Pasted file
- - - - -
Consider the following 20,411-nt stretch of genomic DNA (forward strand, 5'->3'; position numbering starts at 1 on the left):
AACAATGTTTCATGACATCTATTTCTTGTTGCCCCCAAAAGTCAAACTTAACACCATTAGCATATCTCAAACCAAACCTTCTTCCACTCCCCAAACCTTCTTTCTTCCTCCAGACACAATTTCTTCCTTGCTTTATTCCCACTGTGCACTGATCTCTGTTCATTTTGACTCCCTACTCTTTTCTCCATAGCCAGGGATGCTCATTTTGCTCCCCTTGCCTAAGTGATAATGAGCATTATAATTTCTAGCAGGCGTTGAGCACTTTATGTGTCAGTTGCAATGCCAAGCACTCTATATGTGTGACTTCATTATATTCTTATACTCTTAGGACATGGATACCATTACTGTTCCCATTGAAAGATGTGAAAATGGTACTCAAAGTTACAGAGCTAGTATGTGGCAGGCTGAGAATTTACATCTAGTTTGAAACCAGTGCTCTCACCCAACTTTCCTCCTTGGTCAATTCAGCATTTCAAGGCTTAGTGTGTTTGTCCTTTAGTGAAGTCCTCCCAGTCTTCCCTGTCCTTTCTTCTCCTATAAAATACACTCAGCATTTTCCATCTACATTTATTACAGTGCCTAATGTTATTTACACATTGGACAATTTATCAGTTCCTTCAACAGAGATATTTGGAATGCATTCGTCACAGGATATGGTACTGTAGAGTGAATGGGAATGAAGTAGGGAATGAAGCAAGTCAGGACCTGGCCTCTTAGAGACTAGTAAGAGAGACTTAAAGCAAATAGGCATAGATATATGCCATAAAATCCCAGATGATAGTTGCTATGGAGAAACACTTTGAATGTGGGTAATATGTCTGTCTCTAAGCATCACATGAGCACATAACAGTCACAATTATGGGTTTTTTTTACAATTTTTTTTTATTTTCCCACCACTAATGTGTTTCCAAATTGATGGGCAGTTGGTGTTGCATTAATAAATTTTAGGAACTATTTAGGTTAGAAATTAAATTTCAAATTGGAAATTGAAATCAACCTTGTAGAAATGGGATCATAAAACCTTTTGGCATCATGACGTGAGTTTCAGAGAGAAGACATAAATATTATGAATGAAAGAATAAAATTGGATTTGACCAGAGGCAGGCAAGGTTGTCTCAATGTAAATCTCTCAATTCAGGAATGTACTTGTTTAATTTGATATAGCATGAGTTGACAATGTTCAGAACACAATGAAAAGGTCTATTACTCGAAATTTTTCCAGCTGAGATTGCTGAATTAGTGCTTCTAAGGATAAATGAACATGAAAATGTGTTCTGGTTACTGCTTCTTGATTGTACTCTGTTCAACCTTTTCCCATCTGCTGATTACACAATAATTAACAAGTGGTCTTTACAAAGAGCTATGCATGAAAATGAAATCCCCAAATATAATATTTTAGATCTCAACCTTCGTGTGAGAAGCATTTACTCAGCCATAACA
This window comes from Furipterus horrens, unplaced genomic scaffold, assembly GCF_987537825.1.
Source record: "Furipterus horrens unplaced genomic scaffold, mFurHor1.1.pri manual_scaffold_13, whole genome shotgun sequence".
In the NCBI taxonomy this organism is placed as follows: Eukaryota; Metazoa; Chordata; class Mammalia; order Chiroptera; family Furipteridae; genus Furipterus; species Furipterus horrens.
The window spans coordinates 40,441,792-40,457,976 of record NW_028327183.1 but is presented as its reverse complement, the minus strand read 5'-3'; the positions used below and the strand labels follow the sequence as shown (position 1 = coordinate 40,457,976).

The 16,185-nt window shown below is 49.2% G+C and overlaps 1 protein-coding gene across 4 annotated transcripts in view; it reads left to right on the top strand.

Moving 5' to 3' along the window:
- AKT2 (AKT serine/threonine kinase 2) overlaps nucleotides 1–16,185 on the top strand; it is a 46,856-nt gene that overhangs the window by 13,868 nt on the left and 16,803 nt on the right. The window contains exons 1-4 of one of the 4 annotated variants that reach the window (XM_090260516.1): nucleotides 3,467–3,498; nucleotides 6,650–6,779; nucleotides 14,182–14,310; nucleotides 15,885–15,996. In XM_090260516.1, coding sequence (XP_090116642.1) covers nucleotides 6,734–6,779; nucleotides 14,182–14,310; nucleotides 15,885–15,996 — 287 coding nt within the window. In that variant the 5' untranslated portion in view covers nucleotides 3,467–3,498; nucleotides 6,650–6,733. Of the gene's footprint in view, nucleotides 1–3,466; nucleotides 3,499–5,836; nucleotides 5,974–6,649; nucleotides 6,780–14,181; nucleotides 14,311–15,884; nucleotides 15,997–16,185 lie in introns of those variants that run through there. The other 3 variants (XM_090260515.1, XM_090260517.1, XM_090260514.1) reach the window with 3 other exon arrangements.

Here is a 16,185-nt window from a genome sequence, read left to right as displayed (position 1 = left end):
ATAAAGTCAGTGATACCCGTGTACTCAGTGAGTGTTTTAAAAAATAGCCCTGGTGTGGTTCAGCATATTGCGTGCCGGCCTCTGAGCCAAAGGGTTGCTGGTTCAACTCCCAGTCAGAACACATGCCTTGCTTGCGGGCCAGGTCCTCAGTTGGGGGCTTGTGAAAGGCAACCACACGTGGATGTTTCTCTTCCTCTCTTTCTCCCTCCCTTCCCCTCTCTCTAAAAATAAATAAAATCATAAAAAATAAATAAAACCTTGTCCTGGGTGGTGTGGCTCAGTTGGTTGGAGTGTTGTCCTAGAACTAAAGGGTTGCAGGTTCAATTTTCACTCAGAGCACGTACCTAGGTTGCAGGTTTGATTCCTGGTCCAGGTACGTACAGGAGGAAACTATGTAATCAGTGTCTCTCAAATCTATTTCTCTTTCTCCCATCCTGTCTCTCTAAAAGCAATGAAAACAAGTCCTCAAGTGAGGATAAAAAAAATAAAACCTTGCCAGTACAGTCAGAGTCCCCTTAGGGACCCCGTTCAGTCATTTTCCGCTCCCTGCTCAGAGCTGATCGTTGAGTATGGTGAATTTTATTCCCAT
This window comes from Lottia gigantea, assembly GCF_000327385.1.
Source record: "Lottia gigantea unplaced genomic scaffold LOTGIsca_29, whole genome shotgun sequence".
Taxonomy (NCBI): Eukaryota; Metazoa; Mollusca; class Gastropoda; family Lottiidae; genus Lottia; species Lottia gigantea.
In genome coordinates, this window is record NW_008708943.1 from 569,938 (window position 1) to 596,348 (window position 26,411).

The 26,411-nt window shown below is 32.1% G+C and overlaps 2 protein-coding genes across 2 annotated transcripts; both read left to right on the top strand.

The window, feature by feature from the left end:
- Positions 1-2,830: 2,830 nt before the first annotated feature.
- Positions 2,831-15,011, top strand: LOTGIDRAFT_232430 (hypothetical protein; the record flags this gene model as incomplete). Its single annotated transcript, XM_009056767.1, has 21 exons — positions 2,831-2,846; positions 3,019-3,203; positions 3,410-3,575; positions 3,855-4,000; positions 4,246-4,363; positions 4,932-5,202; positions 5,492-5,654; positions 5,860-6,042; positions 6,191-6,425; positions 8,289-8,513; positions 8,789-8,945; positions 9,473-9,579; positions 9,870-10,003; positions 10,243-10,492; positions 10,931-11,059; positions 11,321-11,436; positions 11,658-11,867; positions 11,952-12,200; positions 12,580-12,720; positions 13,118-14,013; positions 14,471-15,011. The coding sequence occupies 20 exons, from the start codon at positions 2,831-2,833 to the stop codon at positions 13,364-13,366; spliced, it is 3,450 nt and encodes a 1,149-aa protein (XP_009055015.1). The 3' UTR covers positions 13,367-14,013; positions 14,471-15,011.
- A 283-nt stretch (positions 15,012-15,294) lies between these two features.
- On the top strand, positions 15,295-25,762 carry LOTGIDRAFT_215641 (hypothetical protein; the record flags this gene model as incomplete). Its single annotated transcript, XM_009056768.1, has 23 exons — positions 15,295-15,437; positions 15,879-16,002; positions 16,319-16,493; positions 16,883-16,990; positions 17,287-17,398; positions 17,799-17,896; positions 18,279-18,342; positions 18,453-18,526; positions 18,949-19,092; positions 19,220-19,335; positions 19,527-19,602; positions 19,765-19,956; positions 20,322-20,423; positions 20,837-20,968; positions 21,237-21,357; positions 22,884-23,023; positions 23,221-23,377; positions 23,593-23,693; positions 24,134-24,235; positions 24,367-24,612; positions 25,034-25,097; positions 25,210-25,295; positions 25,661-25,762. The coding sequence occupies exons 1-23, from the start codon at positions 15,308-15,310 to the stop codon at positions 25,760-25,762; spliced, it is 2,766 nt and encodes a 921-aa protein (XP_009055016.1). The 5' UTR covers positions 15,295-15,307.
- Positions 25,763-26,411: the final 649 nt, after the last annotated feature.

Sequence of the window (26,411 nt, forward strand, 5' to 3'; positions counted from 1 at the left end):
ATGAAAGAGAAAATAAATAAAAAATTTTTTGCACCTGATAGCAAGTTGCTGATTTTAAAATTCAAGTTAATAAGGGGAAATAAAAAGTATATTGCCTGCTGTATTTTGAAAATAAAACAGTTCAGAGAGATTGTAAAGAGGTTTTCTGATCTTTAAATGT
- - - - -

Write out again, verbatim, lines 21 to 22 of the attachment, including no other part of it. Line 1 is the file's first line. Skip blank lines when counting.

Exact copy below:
- On the top strand, positions 15,295-25,762 carry LOTGIDRAFT_215641 (hypothetical protein; the record flags this gene model as incomplete). Its single annotated transcript, XM_009056768.1, has 23 exons — positions 15,295-15,437; positions 15,879-16,002; positions 16,319-16,493; positions 16,883-16,990; positions 17,287-17,398; positions 17,799-17,896; positions 18,279-18,342; positions 18,453-18,526; positions 18,949-19,092; positions 19,220-19,335; positions 19,527-19,602; positions 19,765-19,956; positions 20,322-20,423; positions 20,837-20,968; positions 21,237-21,357; positions 22,884-23,023; positions 23,221-23,377; positions 23,593-23,693; positions 24,134-24,235; positions 24,367-24,612; positions 25,034-25,097; positions 25,210-25,295; positions 25,661-25,762. The coding sequence occupies exons 1-23, from the start codon at positions 15,308-15,310 to the stop codon at positions 25,760-25,762; spliced, it is 2,766 nt and encodes a 921-aa protein (XP_009055016.1). The 5' UTR covers positions 15,295-15,307.
- Positions 25,763-26,411: the final 649 nt, after the last annotated feature.